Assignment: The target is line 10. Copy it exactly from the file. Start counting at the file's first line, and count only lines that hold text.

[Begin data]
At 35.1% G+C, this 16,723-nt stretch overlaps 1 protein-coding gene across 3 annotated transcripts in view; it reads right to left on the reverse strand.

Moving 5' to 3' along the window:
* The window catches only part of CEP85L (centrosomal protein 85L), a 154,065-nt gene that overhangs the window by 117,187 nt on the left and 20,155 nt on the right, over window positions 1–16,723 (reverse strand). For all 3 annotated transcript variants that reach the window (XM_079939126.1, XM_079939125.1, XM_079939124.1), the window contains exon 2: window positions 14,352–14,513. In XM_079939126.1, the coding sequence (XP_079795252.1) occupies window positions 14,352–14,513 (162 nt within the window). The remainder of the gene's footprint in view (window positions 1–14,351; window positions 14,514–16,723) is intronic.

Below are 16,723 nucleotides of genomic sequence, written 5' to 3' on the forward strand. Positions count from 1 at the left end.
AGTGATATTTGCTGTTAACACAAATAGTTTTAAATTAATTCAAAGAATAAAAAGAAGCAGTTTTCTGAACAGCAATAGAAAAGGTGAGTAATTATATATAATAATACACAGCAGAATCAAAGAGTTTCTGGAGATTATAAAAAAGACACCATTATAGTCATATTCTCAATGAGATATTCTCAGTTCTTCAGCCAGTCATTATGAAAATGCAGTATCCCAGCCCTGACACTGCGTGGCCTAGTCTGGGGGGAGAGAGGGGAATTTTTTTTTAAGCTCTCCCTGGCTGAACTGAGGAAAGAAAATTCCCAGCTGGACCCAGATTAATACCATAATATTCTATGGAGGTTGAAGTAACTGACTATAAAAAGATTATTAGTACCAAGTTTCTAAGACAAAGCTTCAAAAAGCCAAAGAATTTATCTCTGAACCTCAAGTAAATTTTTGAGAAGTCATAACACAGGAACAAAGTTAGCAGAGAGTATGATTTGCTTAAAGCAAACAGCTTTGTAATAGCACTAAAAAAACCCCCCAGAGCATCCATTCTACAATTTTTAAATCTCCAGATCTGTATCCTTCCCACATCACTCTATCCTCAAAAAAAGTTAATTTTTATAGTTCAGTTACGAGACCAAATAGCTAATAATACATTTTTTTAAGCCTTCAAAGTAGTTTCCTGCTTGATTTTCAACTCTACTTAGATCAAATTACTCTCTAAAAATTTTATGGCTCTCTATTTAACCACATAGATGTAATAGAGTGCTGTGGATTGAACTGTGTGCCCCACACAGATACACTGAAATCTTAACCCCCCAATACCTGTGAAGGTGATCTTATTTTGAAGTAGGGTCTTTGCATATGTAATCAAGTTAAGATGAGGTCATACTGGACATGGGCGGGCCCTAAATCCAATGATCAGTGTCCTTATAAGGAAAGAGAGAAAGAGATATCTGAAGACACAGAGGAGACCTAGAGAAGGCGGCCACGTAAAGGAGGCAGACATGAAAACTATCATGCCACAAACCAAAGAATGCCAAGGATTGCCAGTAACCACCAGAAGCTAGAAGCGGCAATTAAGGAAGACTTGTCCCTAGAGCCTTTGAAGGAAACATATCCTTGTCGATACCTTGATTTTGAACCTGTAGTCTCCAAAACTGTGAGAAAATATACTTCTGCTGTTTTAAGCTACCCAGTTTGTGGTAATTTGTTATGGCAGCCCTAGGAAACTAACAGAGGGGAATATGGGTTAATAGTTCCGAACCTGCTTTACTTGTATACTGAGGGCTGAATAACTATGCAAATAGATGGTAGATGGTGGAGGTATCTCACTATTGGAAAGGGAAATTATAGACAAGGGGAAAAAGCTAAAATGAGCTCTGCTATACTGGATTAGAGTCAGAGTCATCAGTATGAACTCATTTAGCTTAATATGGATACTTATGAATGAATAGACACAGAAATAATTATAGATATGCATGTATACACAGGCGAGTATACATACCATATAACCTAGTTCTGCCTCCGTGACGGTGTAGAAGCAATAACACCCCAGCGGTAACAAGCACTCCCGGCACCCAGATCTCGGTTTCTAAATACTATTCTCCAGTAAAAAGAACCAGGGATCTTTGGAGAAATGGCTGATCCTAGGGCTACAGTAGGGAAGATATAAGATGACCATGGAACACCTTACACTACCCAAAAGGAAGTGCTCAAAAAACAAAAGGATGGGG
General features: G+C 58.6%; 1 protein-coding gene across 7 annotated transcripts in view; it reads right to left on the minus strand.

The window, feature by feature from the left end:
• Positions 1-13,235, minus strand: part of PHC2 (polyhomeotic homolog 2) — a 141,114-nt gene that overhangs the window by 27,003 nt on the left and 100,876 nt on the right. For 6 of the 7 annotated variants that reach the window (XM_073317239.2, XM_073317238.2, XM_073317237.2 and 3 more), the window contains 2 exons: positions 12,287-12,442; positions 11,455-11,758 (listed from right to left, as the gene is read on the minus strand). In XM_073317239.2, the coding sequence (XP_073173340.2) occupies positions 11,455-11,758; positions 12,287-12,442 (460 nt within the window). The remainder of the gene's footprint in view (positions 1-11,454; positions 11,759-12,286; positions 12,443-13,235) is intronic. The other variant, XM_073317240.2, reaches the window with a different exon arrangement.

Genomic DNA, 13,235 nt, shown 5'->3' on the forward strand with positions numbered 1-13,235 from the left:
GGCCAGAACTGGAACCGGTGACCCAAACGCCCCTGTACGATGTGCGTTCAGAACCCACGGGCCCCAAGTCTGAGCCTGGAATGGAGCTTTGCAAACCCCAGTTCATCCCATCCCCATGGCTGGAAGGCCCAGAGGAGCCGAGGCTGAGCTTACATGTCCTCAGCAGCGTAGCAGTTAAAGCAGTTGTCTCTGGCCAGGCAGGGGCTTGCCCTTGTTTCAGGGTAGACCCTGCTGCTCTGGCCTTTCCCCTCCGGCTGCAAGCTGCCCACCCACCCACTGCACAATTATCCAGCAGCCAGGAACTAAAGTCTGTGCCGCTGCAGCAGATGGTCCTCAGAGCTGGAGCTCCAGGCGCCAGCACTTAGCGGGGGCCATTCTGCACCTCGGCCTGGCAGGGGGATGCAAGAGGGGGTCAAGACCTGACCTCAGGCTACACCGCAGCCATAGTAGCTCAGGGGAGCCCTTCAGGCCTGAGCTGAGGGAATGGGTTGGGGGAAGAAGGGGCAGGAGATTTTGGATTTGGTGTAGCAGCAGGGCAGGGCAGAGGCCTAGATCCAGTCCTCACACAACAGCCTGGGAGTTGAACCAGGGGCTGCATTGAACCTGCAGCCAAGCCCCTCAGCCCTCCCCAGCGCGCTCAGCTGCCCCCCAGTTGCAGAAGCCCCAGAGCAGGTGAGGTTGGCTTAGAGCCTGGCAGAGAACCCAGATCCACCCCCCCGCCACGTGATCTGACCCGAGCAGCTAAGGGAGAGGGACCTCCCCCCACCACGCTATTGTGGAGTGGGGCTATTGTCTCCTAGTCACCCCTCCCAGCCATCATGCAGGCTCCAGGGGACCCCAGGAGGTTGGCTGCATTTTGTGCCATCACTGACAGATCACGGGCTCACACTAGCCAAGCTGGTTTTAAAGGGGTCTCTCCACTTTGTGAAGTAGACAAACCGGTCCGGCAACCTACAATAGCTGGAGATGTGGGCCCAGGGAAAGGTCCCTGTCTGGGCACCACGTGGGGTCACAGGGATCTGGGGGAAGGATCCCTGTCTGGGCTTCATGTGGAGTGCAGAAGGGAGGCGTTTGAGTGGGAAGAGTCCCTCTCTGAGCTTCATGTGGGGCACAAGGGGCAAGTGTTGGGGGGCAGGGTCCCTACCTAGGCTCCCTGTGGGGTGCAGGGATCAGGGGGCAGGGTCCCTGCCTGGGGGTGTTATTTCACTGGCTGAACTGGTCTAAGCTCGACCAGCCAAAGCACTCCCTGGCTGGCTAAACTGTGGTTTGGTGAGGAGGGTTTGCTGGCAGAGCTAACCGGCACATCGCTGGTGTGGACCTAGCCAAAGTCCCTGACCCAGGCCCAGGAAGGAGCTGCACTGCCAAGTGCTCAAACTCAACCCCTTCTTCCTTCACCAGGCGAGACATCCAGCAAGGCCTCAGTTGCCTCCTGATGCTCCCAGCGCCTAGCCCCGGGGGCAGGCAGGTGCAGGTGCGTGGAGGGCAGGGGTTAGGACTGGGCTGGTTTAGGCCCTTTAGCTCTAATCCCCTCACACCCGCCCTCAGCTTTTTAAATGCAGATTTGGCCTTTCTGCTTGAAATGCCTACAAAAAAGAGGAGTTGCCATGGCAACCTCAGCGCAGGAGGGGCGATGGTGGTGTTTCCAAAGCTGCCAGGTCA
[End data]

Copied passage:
GGCCAGAACTGGAACCGGTGACCCAAACGCCCCTGTACGATGTGCGTTCAGAACCCACGGGCCCCAAGTCTGAGCCTGGAATGGAGCTTTGCAAACCCCAGTTCATCCCATCCCCATGGCTGGAAGGCCCAGAGGAGCCGAGGCTGAGCTTACATGTCCTCAGCAGCGTAGCAGTTAAAGCAGTTGTCTCTGGCCAGGCAGGGGCTTGCCCTTGTTTCAGGGTAGACCCTGCTGCTCTGGCCTTTCCCCTCCGGCTGCAAGCTGCCCACCCACCCACTGCACAATTATCCAGCAGCCAGGAACTAAAGTCTGTGCCGCTGCAGCAGATGGTCCTCAGAGCTGGAGCTCCAGGCGCCAGCACTTAGCGGGGGCCATTCTGCACCTCGGCCTGGCAGGGGGATGCAAGAGGGGGTCAAGACCTGACCTCAGGCTACACCGCAGCCATAGTAGCTCAGGGGAGCCCTTCAGGCCTGAGCTGAGGGAATGGGTTGGGGGAAGAAGGGGCAGGAGATTTTGGATTTGGTGTAGCAGCAGGGCAGGGCAGAGGCCTAGATCCAGTCCTCACACAACAGCCTGGGAGTTGAACCAGGGGCTGCATTGAACCTGCAGCCAAGCCCCTCAGCCCTCCCCAGCGCGCTCAGCTGCCCCCCAGTTGCAGAAGCCCCAGAGCAGGTGAGGTTGGCTTAGAGCCTGGCAGAGAACCCAGATCCACCCCCCCGCCACGTGATCTGACCCGAGCAGCTAAGGGAGAGGGACCTCCCCCCACCACGCTATTGTGGAGTGGGGCTATTGTCTCCTAGTCACCCCTCCCAGCCATCATGCAGGCTCCAGGGGACCCCAGGAGGTTGGCTGCATTTTGTGCCATCACTGACAGATCACGGGCTCACACTAGCCAAGCTGGTTTTAAAGGGGTCTCTCCACTTTGTGAAGTAGACAAACCGGTCCGGCAACCTACAATAGCTGGAGATGTGGGCCCAGGGAAAGGTCCCTGTCTGGGCACCACGTGGGGTCACAGGGATCTGGGGGAAGGATCCCTGTCTGGGCTTCATGTGGAGTGCAGAAGGGAGGCGTTTGAGTGGGAAGAGTCCCTCTCTGAGCTTCATGTGGGGCACAAGGGGCAAGTGTTGGGGGGCAGGGTCCCTACCTAGGCTCCCTGTGGGGTGCAGGGATCAGGGGGCAGGGTCCCTGCCTGGGGGTGTTATTTCACTGGCTGAACTGGTCTAAGCTCGACCAGCCAAAGCACTCCCTGGCTGGCTAAACTGTGGTTTGGTGAGGAGGGTTTGCTGGCAGAGCTAACCGGCACATCGCTGGTGTGGACCTAGCCAAAGTCCCTGACCCAGGCCCAGGAAGGAGCTGCACTGCCAAGTGCTCAAACTCAACCCCTTCTTCCTTCACCAGGCGAGACATCCAGCAAGGCCTCAGTTGCCTCCTGATGCTCCCAGCGCCTAGCCCCGGGGGCAGGCAGGTGCAGGTGCGTGGAGGGCAGGGGTTAGGACTGGGCTGGTTTAGGCCCTTTAGCTCTAATCCCCTCACACCCGCCCTCAGCTTTTTAAATGCAGATTTGGCCTTTCTGCTTGAAATGCCTACAAAAAAGAGGAGTTGCCATGGCAACCTCAGCGCAGGAGGGGCGATGGTGGTGTTTCCAAAGCTGCCAGGTCA